Deities: Brighid
Birds: duck
Animals: unicorn, bear
Color: flame red
Uses: magical protection

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Babalon Diaries: # 17: Invocatory Theatre and the Babalon Project

Aline DeWinter: Invocatory Theatre and the Babalon Project

Interview by Alison Rockbrand

This is Part 17 to a series of posts about my adventures during 2005, leading up to the performance of Paul Green’s play Babalon. The story is full of cloak and dagger, initiatory strangeness, chaos, and hysteria. It shows what can happen on the Magical path if one is not careful…

Directed by occultist, Alison Rockbrand, Babalon was performed on December 16, 2005, at the John Gielgud Theatre at the Royal Academy of Dramatic Arts to a sold out audience of London’s finest occultists and magicians. If you want to listen to it, click Radio QBSaul: Archives: Babalon. I played Marjorie Cameron/Babalon. I am called Angela Murrow because I had to hide my identity.

by Air Adam

by Air Adam

As part of her on going academic research into esoteric acting and performance/theatre at the Rose Bruford College, Alison Rockbrand interviewed me about my creative process. She was  especially interested in my use of ritual to develop roles in acting and dance.  Most actors at one time or another, study Method Acting developed by Constantin Stanislavsky in the late 19th century. I recently learned that he made great use of esoteric methods in training actors how to embody their roles. I wonder how far he originally took them in terms of Otherworld contacts….

Alison Rockbrand:

Aline DeWinter is an American medium, tarot reader, witch, writer and performer whose work has crossed from the Seattle Shakespeare Company,to the dance performances of the Companions of Musavir, to working on esoteric theatre projects in London, England where she lived for nine years. She is the writer of a detailed and extensive blog on what she calls ‘the magical path’; included in this blog is an account of her experiences while working on the esoteric play by Paul Green, Babalon, of which I  myself was the director. I spoke to her on her experiences as an individual performer in the realms of esoteric theatre and dance.

Interview with Aline de Winter

AR: You describe yourself as a witch and as a performer, can you give me some idea as to how you interpret these terms and how they relate to each other?

AD: Well, I think I have always been what I would call a witch. When I first started working with the Seattle Shakespeare Company in the 1980′s I started to feel that there were deeper levels to Shakespeare that no one was really investigating. I tried to bring my magical awareness into my performances.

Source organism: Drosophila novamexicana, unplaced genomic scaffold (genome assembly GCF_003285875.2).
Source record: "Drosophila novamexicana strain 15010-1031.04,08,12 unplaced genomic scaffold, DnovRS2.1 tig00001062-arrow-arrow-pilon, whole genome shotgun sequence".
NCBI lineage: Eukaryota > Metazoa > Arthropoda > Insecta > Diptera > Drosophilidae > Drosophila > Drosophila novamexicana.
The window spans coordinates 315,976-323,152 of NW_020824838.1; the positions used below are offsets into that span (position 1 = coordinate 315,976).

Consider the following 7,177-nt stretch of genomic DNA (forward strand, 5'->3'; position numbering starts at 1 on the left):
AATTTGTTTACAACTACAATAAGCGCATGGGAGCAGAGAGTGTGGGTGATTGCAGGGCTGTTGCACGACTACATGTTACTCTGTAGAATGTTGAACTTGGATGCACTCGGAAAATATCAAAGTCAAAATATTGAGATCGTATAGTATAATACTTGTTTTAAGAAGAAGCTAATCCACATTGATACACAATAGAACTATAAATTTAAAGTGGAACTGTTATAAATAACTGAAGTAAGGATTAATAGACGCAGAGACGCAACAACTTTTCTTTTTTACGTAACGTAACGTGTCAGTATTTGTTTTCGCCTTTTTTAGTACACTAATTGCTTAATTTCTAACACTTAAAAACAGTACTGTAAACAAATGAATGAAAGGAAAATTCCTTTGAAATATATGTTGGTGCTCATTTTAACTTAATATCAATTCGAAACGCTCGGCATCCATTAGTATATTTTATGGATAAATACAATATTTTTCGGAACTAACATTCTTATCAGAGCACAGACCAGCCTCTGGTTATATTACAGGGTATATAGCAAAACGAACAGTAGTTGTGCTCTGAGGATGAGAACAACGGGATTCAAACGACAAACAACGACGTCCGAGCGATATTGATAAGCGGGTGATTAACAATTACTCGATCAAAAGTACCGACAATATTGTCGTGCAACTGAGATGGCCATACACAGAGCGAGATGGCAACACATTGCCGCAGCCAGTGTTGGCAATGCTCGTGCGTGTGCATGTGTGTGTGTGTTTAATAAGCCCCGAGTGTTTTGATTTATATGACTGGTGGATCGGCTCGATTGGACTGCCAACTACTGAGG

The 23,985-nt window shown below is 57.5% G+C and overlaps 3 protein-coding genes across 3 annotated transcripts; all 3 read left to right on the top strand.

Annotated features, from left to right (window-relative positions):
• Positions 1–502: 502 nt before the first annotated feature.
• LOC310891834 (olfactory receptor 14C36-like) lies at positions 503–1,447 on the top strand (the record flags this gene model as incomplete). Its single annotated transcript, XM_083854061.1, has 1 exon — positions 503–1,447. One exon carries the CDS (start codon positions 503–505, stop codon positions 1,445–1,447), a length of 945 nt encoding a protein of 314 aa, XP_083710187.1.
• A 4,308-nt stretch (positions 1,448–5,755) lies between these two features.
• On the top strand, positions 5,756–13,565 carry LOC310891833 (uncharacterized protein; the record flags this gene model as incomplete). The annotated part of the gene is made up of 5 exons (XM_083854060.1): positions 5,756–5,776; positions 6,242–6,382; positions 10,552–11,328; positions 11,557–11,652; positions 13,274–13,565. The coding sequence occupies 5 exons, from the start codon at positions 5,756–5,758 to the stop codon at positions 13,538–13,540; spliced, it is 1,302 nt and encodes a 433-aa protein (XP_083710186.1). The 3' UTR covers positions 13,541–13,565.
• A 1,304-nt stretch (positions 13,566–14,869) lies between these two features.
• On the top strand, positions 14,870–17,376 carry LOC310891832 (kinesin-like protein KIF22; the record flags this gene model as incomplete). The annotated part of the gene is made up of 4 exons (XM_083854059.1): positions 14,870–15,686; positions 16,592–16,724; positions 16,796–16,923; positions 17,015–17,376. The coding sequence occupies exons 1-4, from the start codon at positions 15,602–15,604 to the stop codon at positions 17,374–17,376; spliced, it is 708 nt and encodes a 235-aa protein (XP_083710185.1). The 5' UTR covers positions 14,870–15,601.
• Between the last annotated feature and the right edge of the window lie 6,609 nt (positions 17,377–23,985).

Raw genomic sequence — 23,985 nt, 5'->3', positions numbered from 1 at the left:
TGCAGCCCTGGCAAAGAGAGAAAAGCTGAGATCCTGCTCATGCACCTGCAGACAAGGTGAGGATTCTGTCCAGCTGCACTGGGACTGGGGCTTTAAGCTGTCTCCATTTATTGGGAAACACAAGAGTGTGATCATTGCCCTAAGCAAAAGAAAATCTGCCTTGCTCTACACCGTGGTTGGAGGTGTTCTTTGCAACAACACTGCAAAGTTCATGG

AR: What do you mean by ‘magical awareness’.

AD: At the time I was doing a lot of Kabbalistic magic, you know from the Jewish Kabbala. I was getting up at five in the morning to do these meditations which were based on that system, trying to increase my esoteric knowledge. But I was always a natural witch, I always just somehow knew how to do magic. It was like what they say about shamans, I was just called to the path I am on by the spirits themselves. I have heard the same sort of thing from Native Indian shamans with whom I have had a lot of experiences. Basically I knew how to tap into other dimensional reality and bring stuff through, though my body. I would move my mind through a door. But at the time of my work with Shakespeare and particularly with the part of Lady Macbeth, I was just trying to integrate my knowledge with what I felt were the deeper levels in that play.

AR: How did you accomplish this integration?

AD. One example is the scene where Lady Macbeth conjures of all of these dark spirits or demons in order to make herself stronger. In the performance, we thought of that scene as an actual magical ritual. We drew a circle, and conjured the directions, and treated the scene very much as you would in ceremonial magic. We thought of the scene as an actual magical ritual though we were quite careful not to fully conjure the dark energies that Lady Macbeth was conjuring, or at least I did not conjure them into myself as she was because that would have been too chaotic. But we still  treated it as though I were real, as though the spirits were being spoken to during the performance. We also banished them everyday after the rehearsals and performances; we were careful to cleanse to space magically after every performance.

lady-macbeth Ellen Terry as Lady MacBeth

AR: Can you tell me something about your preparation for the performance of that role?

AD. Well as I said I was doing all this Kabbala, and that helped me to get to some of those deeper levels. But the way I always prepare for such roles is through ritual and through the use of images. I would find the right image of the magical levels within the character I wanted to use during the scene and then I would take those images into my own body, or my own awareness. I finally found that it was easier to do this with dance because then I can just totally let go in performance and let the character or the spirit I am trying to work with completely take over, like a kind of shamanic possession.